Of course, what I or anyone thinks about their relationship ultimately doesn’t matter. Sometimes we lean too heavily on the word “platonic”—sketching a concept of non-erotic intimacy as something so sacred as to be predestined, an entity apart from circumstances. But friendship, like any other interpersonal arrangement, burgeons at the mercy of socioeconomic contexts. It would be heartening to think that when we care for somebody, and when the roots of our attachment thrust deep and strong in the soil, our environments—however toxic—are powerless to influence the shape and course of our intimacy. And it’s true that friendships adapt to new conditions: marriages, divorces, babies; the tender liminality extends between us like new skin after a fight.

But for Elena and Lila, friendship was always a trickier enterprise because of the violence that forms the background noise to their childhood. When the girls nestle together to read Louisa May Alcott’s Little Women, they’re distracted by a man across the street being beaten within an inch of his life. Elena remarks upon the protracted rage of the neighborhood women who are beaten by their husbands, beat their children in turn, and, when they find a rare untroubled moment, drape themselves over their balconies and swap verdicts on the latest hullabaloo like a Greek chorus. Their insular community is steeped in a poverty that seems unsolvable because only a few families possess money, and everyone else lives and dies at their behest. It is dangerous to desire something more, because no one—whether due to fear, familial loyalty, or some amalgamation—has mapped an escape route, and to do so would be regarded as traitorous. With meager luxuries and little allowance for leisure, neither Elena nor Lila comes of age with the expectation that she should enjoy her life. For this reason, their intimacy becomes a precious, shimmering thread of pleasure and sustenance.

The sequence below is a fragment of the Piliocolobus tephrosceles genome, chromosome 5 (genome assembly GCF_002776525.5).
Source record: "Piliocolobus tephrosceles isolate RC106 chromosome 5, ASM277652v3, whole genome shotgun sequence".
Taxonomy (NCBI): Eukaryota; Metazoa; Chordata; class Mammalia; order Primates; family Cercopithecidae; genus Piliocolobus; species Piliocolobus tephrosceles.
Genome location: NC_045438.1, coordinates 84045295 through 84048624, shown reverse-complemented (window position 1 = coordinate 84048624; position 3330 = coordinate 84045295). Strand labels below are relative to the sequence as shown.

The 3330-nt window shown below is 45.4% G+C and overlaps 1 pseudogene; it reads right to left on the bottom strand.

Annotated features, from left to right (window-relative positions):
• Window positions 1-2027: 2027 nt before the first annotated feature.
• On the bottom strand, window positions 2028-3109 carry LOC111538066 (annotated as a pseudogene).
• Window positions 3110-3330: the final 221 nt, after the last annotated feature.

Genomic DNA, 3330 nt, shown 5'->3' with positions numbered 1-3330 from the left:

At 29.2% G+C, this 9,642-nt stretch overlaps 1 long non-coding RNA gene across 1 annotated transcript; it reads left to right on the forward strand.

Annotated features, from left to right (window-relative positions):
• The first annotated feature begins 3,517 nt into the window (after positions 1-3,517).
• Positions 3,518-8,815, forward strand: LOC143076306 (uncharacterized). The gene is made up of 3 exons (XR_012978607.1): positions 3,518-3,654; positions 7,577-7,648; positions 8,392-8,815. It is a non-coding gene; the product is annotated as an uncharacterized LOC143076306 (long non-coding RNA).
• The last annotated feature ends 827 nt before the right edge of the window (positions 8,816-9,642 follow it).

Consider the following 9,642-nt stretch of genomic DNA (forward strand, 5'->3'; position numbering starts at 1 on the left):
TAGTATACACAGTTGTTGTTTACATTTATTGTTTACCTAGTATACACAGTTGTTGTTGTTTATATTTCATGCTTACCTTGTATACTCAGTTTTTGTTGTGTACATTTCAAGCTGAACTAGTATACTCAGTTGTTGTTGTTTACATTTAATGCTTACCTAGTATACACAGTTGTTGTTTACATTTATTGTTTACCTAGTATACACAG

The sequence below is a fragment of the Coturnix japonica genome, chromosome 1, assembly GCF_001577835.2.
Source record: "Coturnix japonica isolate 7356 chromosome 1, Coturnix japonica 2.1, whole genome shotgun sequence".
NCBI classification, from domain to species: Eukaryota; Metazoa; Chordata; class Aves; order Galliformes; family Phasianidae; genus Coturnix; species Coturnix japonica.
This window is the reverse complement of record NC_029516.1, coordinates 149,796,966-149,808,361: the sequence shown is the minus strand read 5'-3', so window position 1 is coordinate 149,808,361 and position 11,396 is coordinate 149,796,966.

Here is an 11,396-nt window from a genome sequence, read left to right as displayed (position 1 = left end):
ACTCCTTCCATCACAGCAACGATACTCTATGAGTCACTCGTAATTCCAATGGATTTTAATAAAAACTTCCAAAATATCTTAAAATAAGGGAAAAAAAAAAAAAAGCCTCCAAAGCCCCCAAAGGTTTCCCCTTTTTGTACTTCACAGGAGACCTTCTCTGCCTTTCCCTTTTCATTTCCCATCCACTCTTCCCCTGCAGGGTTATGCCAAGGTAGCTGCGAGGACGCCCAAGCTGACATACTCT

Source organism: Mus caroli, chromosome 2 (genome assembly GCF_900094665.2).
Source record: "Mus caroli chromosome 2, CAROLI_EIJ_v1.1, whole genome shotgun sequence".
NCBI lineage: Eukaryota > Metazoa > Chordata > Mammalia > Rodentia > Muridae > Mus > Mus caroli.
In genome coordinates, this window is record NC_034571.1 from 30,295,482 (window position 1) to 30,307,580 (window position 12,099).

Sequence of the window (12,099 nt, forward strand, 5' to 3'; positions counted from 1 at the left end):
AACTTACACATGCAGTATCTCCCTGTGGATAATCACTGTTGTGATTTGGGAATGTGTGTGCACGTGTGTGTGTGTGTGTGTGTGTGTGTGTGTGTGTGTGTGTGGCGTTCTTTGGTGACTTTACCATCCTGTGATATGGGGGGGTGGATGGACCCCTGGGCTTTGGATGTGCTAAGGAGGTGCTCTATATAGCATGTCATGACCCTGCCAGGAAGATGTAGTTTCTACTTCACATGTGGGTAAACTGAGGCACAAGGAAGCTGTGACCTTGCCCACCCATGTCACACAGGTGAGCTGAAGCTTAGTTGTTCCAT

For two intellectually precocious girls who feel as if they’re rattling the bars of an inescapable cage, their intimacy becomes both nourishment and strategy.